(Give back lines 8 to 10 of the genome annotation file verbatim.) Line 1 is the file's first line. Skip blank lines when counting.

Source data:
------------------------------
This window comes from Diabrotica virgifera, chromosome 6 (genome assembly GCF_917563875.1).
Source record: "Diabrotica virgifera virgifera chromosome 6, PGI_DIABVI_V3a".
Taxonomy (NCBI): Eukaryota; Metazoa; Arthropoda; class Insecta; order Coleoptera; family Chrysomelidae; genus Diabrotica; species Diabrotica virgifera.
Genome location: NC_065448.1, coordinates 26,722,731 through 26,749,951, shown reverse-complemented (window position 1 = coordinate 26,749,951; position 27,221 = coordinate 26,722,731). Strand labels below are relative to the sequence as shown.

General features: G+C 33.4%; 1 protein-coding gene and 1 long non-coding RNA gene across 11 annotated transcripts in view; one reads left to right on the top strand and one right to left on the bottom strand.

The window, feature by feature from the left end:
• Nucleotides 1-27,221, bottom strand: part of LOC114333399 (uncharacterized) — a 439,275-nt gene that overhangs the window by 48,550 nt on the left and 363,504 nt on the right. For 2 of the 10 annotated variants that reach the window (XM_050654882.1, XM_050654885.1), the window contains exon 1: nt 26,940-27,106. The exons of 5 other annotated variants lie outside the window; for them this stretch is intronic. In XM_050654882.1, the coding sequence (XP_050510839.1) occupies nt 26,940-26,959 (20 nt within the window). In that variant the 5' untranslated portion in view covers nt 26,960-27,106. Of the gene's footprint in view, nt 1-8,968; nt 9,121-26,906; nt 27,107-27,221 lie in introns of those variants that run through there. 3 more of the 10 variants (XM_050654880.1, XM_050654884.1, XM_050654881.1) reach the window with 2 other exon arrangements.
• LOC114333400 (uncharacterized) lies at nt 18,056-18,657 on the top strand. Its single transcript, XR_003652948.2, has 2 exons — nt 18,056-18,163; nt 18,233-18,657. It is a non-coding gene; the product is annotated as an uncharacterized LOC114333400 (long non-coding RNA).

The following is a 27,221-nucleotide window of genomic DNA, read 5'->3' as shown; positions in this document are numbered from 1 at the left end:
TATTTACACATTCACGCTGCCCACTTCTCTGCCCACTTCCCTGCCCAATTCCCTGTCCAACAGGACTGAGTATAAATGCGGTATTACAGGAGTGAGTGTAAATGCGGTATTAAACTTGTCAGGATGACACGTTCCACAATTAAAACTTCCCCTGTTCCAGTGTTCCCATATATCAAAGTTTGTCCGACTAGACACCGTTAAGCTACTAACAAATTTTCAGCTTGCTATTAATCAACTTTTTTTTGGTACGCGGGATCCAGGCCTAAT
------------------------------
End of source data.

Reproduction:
• LOC114333400 (uncharacterized) lies at nt 18,056-18,657 on the top strand. Its single transcript, XR_003652948.2, has 2 exons — nt 18,056-18,163; nt 18,233-18,657. It is a non-coding gene; the product is annotated as an uncharacterized LOC114333400 (long non-coding RNA).

The following is a 27,221-nucleotide window of genomic DNA, read 5'->3' as shown; positions in this document are numbered from 1 at the left end:
TATTTACACATTCACGCTGCCCACTTCTCTGCCCACTTCCCTGCCCAATTCCCTGTCCAACAGGACTGAGTATAAATGCGGTATTACAGGAGTGAGTGTAAATGCGGTATTAAACTTGTCAGGATGACACGTTCCACAATTAAAACTTCCCCTGTTCCAGTGTTCCCATATATCAAAGTTTGTCCGACTAGACACCGTTAAGCTACTAACAAATTTTCAGCTTGCTATTAATCAACTTTTTTTTGGTACGCGGGATCCAGGCCTAAT